The Wildlife Conservation and Management Program at Rutgers University is a part of the Rutgers Cooperative Extension. Our main objective is to reduce the conflict between wildlife and humans in the most densely populated and highly developed state in the United States. There are several major wildlife management issues negatively impacting New Jersey residents, such as damage to crops and landscapes caused by deer and Canada geese. There also are many native wildlife species (many of whom are threatened, endangered, or of special concern) that are negatively impacted by other wildlife species, such as feral cats, red foxes, and crows. Finally, many native wildlife populations are threatened by human activities, including habitat destruction and excessive human disturbance. We employ a three-pronged strategy of integrating research, education, and outreach to offer evidence-based solutions to address wildlife issues in the state of New Jersey.
We have narrowed our concentration to the following areas:
Dr. Maslo received a doctorate in Ecology, Evolution and Natural Resources from Rutgers, The State University of New Jersey, and is experienced in creating and enhancing wildlife habitat through ecological restoration and scientific research. She has focused on the effective translation of scientific research into practical habitat restoration directives, specifically for the benefit of threatened and endangered beach-nesting shorebirds along the Atlantic Coast. Dr. Maslo is also actively involved conducting research on the survival and conservation of bat species, particularly those affected by White Nose Syndrome.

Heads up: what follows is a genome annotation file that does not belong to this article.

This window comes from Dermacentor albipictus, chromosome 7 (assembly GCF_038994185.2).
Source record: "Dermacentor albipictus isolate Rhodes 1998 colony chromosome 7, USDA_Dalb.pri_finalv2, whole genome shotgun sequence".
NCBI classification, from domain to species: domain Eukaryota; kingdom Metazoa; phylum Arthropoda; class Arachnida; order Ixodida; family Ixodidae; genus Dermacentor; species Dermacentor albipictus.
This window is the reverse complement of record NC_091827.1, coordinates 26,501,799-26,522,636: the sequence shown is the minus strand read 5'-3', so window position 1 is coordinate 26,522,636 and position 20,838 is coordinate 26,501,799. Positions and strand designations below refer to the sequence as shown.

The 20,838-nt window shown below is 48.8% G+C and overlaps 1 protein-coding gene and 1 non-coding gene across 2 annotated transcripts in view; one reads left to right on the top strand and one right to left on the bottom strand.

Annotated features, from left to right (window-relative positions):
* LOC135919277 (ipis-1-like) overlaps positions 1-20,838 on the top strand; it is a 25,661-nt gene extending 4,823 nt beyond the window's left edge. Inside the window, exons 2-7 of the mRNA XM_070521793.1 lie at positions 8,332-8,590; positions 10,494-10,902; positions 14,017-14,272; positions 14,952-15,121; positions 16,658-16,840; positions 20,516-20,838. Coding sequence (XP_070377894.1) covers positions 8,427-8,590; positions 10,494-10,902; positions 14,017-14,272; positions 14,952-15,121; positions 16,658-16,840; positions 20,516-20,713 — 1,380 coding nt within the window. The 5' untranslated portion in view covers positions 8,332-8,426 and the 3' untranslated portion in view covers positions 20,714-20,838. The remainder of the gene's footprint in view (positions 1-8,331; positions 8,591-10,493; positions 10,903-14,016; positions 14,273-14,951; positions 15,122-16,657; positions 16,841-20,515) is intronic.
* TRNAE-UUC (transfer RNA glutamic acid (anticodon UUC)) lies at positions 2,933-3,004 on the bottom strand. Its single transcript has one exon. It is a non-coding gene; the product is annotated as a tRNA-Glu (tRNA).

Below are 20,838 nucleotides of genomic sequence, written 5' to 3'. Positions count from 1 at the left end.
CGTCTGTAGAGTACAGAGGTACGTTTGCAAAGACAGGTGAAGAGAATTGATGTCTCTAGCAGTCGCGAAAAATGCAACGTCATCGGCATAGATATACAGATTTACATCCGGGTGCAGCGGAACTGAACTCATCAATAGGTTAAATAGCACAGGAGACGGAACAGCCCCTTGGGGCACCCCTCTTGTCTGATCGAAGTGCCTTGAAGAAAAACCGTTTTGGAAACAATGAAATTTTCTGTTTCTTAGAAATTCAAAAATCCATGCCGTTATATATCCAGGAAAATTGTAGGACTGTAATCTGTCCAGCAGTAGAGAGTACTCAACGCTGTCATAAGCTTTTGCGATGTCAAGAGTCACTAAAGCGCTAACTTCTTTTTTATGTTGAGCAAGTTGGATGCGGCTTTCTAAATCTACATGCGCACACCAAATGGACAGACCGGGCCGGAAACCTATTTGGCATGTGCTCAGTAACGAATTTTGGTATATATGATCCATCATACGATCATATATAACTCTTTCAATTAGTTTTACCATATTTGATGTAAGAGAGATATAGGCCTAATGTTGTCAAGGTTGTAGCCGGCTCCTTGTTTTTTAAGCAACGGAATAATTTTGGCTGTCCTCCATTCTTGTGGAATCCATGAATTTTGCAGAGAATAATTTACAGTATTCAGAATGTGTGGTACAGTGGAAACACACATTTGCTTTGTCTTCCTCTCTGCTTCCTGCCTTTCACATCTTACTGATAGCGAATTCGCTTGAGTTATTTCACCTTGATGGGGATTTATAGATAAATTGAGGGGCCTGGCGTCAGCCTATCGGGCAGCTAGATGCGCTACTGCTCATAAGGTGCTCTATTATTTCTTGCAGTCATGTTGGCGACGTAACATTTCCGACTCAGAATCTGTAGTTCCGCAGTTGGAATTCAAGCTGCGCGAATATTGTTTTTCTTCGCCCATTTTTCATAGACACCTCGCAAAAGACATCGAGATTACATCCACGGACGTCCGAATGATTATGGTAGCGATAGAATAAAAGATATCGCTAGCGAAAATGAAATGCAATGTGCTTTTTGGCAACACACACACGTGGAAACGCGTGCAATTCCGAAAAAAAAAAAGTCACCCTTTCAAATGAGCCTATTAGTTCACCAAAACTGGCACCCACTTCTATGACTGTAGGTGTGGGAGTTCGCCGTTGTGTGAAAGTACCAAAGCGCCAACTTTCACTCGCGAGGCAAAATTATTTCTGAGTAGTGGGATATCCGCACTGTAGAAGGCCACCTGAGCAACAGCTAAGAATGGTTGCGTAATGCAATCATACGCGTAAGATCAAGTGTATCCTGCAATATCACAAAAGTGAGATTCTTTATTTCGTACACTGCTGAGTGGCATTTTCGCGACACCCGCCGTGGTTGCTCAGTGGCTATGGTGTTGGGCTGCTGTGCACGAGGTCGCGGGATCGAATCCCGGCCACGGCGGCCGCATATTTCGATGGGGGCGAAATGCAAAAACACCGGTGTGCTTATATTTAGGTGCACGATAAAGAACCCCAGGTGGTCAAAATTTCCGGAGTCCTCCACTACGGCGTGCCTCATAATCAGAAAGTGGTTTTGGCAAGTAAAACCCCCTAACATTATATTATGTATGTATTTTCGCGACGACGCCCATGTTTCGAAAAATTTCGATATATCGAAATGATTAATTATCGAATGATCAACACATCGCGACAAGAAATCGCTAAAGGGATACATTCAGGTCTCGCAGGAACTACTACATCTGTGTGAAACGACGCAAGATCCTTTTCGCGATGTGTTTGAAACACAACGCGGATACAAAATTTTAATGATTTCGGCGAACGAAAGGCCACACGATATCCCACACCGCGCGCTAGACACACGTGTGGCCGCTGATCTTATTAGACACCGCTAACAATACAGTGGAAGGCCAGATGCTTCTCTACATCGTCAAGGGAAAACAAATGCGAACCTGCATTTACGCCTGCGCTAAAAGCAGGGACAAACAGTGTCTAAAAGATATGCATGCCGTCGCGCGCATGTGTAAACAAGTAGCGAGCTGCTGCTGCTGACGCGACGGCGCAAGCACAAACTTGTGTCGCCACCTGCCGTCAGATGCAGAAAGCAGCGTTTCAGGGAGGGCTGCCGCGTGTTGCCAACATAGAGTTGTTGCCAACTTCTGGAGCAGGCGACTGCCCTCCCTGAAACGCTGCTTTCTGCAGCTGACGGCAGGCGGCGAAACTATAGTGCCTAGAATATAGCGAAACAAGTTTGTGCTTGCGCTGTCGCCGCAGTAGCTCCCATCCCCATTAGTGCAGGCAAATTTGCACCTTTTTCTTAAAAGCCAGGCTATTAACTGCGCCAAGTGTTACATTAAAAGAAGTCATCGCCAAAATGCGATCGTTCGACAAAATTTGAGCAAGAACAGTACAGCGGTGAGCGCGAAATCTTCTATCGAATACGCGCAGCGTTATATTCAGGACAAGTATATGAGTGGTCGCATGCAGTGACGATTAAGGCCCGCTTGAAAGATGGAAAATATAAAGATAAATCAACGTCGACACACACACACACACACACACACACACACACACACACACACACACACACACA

She has a strong relationship with the New Jersey Division of Fish and Wildlife Endangered and Nongame Species Program and has partnered with them in carrying out conservation initiatives for several endangered species and species of special concern. With her undergraduate training and professional experience as a biological resources engineer, she has been an integral part of several large-scale engineering projects. She has also played a significant role in the restoration of degraded landscapes throughout North America. In addition to her credentials as an applied wildlife ecologist, Dr. Maslo also serves as the managing editor of the peer-reviewed scientific journal Ecological Restoration and teaches at the university level in wildlife ecology and conservation, restoration ecology, and animal behavior.